As the speakers began packing up to leave, Camara and Boeckenstedt had a lengthy discussion at the back of the room. As this was going on, Jay Rosner of the Princeton Review Foundation told me that some of the back story of the tension in the room came from the fact that the editors had sought (largely in vain) for admissions professionals to write for the book but that it was evident that the articles would skew heavily against test optional policies. Hearing that made me even more willing to believe that the entire presentation was carefully structured to prevent any audience participation or, in fact, any argument in favor of test optional policies. In an era where people are increasingly sensitive to, and prejudiced against perceived bias, I can't help but worry that this book will be like lots of "fake news" and generate lots of heat, but shed little light on an important subject.

Thursday, September 21, 2017

What I Saw At NACAC 2017: A Summary Of "What Admission Deans Think"

I attended the 2017 National Association for College Admission Counseling conference in Boston in mid-September. This was the third straight year I've been able to attend, thanks to my day job with Method Test Prep, a leading ACT/SAT preparation company. I spoke to lots of people (old friends, customers, colleagues) and the consensus seems to be that the college visits, the exhibits and the conference sessions were all very valuable.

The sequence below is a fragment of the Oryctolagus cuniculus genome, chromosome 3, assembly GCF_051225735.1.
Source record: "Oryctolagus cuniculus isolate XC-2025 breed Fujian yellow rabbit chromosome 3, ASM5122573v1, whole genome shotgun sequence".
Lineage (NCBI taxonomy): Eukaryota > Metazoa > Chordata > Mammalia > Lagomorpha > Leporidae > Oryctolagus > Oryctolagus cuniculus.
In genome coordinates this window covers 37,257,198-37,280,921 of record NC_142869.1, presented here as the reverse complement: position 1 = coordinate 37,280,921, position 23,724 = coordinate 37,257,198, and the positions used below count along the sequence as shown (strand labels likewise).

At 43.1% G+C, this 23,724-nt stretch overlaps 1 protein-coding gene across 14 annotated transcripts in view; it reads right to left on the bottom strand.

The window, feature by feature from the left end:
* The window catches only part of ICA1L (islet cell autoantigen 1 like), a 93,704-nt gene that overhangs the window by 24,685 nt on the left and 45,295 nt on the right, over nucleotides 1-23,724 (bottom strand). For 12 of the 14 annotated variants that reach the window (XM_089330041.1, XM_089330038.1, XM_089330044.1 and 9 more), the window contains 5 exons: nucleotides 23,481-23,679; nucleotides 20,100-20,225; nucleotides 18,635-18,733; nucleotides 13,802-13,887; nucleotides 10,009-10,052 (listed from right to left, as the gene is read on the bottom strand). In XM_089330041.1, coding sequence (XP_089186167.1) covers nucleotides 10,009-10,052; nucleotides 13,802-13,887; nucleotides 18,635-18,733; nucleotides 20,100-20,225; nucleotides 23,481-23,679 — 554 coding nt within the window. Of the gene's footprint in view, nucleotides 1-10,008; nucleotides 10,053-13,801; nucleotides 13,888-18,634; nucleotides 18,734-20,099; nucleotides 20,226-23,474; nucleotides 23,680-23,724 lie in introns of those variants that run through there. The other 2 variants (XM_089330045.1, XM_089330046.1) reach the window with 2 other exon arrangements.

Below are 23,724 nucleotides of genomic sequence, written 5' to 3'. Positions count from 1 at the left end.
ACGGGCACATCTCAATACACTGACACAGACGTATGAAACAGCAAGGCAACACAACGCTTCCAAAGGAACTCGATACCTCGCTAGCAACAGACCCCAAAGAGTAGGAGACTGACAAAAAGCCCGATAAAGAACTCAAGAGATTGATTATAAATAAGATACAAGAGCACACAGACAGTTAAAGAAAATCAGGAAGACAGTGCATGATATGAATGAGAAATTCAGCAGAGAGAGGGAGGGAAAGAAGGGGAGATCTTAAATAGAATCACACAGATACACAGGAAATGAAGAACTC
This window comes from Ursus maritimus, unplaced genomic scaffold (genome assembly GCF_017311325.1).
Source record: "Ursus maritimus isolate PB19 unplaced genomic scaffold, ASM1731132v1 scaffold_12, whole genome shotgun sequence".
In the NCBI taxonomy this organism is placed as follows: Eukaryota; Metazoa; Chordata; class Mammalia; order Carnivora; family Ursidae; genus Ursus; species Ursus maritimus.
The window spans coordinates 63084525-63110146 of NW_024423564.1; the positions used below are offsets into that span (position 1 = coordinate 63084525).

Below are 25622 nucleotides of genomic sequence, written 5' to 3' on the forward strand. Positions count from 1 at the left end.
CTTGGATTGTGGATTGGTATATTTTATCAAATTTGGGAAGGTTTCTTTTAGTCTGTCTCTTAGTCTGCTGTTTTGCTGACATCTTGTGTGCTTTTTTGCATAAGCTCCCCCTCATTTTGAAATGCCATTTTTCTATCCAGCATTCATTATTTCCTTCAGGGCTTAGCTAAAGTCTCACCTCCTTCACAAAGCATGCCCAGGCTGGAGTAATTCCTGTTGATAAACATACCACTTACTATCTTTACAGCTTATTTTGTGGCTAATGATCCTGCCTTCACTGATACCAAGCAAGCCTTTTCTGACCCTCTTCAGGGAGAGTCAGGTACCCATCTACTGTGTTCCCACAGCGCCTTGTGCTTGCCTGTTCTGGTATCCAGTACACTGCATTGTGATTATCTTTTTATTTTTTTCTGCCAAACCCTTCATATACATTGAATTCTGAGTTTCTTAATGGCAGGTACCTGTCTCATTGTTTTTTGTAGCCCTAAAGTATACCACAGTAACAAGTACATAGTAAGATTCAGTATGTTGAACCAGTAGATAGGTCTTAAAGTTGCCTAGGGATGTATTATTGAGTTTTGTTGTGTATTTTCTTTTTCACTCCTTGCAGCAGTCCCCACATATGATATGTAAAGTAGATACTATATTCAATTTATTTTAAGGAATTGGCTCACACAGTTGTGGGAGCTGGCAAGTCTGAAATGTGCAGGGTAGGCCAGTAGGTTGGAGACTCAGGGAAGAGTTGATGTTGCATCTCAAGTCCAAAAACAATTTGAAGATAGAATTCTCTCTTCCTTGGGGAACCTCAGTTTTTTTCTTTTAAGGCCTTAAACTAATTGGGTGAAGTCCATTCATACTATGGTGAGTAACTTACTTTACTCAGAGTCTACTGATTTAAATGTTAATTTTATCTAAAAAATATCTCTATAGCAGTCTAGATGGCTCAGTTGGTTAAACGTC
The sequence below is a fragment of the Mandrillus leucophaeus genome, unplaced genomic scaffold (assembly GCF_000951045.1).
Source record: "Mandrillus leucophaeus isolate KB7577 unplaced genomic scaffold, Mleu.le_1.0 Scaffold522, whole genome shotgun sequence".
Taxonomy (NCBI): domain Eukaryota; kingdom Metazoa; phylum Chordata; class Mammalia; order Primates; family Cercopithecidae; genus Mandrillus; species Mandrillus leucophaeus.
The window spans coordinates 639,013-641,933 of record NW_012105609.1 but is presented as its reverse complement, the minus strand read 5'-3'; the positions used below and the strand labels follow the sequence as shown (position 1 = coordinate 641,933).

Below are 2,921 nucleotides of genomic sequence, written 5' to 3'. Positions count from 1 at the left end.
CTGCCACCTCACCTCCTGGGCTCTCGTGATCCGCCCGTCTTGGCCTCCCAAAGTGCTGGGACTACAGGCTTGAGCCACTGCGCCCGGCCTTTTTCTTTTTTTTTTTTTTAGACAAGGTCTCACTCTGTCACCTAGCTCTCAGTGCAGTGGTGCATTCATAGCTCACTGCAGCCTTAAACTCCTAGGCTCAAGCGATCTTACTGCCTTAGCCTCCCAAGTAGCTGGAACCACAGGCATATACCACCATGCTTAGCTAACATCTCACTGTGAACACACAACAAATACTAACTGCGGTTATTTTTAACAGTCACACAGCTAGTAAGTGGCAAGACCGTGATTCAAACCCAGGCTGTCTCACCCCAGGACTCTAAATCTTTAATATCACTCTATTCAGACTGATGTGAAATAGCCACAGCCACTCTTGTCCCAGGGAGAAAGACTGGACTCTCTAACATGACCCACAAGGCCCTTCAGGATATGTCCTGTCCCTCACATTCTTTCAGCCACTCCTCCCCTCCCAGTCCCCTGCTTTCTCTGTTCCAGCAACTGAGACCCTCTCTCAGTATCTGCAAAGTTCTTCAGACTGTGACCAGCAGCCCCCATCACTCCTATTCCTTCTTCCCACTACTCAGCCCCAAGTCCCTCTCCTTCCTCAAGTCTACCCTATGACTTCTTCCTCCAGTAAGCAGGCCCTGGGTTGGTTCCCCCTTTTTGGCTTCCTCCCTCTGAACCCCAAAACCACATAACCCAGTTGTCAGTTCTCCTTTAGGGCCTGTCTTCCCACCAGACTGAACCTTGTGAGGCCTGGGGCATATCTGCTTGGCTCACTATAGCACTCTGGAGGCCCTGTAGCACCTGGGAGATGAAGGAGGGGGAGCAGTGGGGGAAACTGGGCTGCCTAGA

I was able to attend two sessions:
  1. What Admission Deans Think-Results of an Inside Higher Ed and Gallup Survey
  2. Testing Achievement and the Future of College Admission 

The presenters for the session on "What Admission Deans Think" were:

  • Scott Jaschik, the editor of Inside Higher Ed
  • David Hawkins, Executive Director for Educational Content and Policy for NACAC
  • Mary Ann Willis, the Director of College Counseling at Bayside Academy (Alabama)